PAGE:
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Syntactic Structures
Meeting 4
In English, words are combined into larger
structures to convey more various
meaning. Words can be lexical and
functional. The combination of (no) more
than two words will produce various
structural meaning. The structures can be
divided into four principal groups.
What are the four groups?
Hungry people
 Home town
 Easily superior
As examples of structure of …………..
It is formed by the combination of:
…………… + …………………..
Structure of ….
Money talks
Soldiers have been killed
Snow kept falling
It is formed by the combination of:
…………… + …………………..
Structure of …
Speak truth
Be careful
Love your neighbour
Structure of …
Pins and needles
Hope and pray
Neither war nor peace
These are the basic structures as the
bases for more complex structures.
They can be used as the main outlines and
provide a framework of ideas and a basic
These structures are based on:
English syntax is a many-layered
organization of relatively few types of
basic units
Every structure may be divided into its
immediate consituents (ICs) and ten
subdivided until the ultimate consituents
Structure of Modification
It consists of two components:
Head + Modifier
Possible meanings of modifier:
- to broaden
- to qualify
- to select
- to change
- to describe
- to affect
the meaning of the head.
The head can be:
- noun
- verb
- adjective
- adverb
Unlike the head, the modifiers are limited
Noun as Head
The modifiers can be:
good book
great work
remarkable tales
The rule is: Adj + Noun
 Rarely Adjective follows the Noun (Noun + Adjective) in:
- technical terms or quotations: court-martial, darkness
- when adjectives is a part of a larger structure: a figure
vague and shadowy, a man taller than I thought
2. Nouns:
- in possessive:
my father’s house meaning house of my father
that woman’s doctor meaning doctor of that woman
- in noun-adjuct:
a father image meaning an image like father
that woman doctor meaning that doctor who is a woman
Post-head dependents which are not complements in a VP
are adjuncts
Adjuncts are never obligatory
Adjuncts modify some aspect of the possible reference of
the VP
Different types of phrases can act as an adjunct in a VP (XP
is an abbreviation for an unspecified type of phrase)
Adjuncts can be fronted to pre-Subject
Some characteristics of noun modifiers:
1. noun adjunct is almost always singular
Ex.: dog days vs dog’s life
2. Certain noun-determiners (this/these and that/those) exhibit the
phenomenon of concord
Ex.: that boy’s book = book of that boy
that boys book = that book for boys
those boys’ book = book of those boys
those boys’ books = books of those boys
those boys books= those books for boys
3. Most nonpersonal nouns do not have the (-‘s) inflection
Ex.: communications officer, reparations agreement,
4. A few nouns have certain irregular forms which can help identify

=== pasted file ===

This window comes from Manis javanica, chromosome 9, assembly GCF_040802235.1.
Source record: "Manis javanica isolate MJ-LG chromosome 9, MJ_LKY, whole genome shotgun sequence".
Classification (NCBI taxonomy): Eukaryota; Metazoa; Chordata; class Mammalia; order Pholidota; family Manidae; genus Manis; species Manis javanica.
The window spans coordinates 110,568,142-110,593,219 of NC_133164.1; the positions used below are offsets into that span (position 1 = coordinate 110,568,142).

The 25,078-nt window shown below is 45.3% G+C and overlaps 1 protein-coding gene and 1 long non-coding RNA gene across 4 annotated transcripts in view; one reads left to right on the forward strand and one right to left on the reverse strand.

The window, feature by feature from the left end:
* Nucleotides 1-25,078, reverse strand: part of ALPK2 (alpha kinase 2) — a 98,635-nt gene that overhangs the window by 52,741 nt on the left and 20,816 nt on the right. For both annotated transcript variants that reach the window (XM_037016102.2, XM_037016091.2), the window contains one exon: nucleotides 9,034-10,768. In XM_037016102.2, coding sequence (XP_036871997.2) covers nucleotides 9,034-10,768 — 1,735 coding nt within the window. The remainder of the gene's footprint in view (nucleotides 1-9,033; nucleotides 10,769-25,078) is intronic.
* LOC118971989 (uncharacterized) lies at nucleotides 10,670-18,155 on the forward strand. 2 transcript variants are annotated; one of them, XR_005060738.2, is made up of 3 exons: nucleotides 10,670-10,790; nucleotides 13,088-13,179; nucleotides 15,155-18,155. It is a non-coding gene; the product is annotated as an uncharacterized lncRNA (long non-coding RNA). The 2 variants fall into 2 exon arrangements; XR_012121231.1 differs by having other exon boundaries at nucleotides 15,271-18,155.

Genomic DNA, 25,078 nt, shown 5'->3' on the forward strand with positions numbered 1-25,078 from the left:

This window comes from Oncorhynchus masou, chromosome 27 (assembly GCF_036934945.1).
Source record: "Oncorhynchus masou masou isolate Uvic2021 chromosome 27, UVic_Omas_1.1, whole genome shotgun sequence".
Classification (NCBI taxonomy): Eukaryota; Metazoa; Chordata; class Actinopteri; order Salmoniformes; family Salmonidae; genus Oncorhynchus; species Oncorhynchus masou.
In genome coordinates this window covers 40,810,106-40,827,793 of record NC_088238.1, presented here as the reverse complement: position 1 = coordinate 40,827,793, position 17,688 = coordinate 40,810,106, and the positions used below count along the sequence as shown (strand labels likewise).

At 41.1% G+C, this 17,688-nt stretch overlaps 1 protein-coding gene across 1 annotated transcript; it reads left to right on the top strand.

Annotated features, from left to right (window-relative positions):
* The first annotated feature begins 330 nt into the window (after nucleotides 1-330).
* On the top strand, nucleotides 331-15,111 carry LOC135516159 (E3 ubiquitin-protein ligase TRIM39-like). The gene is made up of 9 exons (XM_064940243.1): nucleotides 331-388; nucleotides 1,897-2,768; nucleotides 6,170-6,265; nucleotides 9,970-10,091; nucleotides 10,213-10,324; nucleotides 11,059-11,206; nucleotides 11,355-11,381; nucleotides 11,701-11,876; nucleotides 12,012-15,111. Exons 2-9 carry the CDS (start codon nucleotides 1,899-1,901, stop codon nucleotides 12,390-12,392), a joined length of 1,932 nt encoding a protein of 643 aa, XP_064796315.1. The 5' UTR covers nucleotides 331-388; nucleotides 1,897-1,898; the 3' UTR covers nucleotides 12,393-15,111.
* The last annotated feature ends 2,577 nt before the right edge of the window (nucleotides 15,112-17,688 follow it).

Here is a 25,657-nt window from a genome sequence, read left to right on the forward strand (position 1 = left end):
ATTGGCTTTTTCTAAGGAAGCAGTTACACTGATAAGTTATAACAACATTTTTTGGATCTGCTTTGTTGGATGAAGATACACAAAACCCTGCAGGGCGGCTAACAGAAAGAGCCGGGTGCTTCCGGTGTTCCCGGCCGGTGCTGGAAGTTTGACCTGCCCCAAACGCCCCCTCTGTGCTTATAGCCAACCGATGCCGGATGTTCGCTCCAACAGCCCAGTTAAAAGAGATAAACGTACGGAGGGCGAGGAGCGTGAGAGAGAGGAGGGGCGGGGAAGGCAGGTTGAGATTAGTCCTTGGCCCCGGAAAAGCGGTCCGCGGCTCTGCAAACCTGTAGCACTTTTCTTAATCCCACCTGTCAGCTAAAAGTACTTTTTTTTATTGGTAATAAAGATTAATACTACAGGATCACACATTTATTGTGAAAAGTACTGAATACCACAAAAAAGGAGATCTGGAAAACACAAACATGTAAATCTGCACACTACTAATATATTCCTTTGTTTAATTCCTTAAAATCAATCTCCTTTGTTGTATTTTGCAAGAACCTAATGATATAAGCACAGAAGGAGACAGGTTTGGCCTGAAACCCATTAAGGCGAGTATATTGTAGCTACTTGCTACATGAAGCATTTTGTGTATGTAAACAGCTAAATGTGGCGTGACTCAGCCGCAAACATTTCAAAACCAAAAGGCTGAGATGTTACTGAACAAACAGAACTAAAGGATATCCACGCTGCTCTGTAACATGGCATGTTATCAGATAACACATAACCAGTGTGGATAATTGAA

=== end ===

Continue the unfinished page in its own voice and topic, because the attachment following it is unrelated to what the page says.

the possessive and plurality of the noun
Ex.: woman doctor (noun adjunct) vs woman’s doctor
women doctors (noun adjunct) vs women’s doctors
Appositive is a noun, noun-headed structure of modification, or a
structure of coordination made up of nouns or noun-headed
structures modifying a noun head which it follows.
ex.: - His brother, a doctor, was there also
- Mr. Jones, the art critic, praised the
- The children, both boys and girls, received
- the poet, Chaucer, …
- the product, cellophane, …
- Professor Jones …
- Vice-President Smith …
- The River Duddon
3. Verbs as modifiers
verbs can function as modifiers in the
following forms:
- present participle (pre or post head)
- past participle (pre or post head)
- to infinitive (always post head)
Present/past participle modifiers
Pre-Head (if they are by-itself).
Examples: - running water
- baked potatoes
Post-head (if they are parts of a larger
Examples: - water running in the street
- potatoes baked slowly
To infinitives
- Money to burn
- The man to see
What about the following:
A pleasing table
A rotting table
A dining table
Can you discriminate each of those?
4. Adverbs as Noun modifiers
In English it seldom occurs as noun modifiers. If so, it occurs
immediately after the noun modified. They are adverbs of
then (today, daily, seldom, etc.) and there (outside, ahead,
backward, etc.) groups.
Example: - the people here
- The temperature outside
- Heavens above
And the thus/so-class (easily, slowly, aloud, etc) groups only
modify present participle verbs, such as his speaking rapidly,
our acting together.
5. Prepositional Phrases as Noun modifiers
This phrase consists of prepositions and lexical words.
Preposition can be simple prepositions: one-morpheme
preposition (after, as, at, etc), two-morpheme prepositions
(about, above, across), and three-morpheme prepositions (
against, concerning, considering), compound prepositions
(adverb+preposition) such as across from, along with, apart
from, and phrasal prepositions (simple preposition, a noun,
and another simple preposition) such as in regard to, in spite
of, by means of, etc.
Example of Prepositional phrase as
- a way of doing
- a mile from here
- a book from under the table
Verbs as the Heads
Head: V
Pre-head modifier: AdvP
Post-head modifier: AdvP/PP
(Post-head) complement: NP/PP/AdvP/clause
Subject:NP Tense:AUX
head:V PtHdMod:AdvP
The boy
very quickly
Subject:NP Tense:AUX
The boy
very quickly
Adjective as the Head
• Head
• Dependents:
• Prehead Modifier (PrHdMod)
• Posthead Complement (Comp)
so very improbably
on that movie
about that movie
Adverb as the Head
• head: Adv
• dependents:
• prehead modifier: AdvP
• posthead complement: PP / clause
than Jo
so very
that he fell over
*than Jo/ that he fell over
Preposition as the Head
• head: P
• Prehead modifier: AdvP
• Posthead complement: NP/PP
the intersection
almost right
the crowd
the water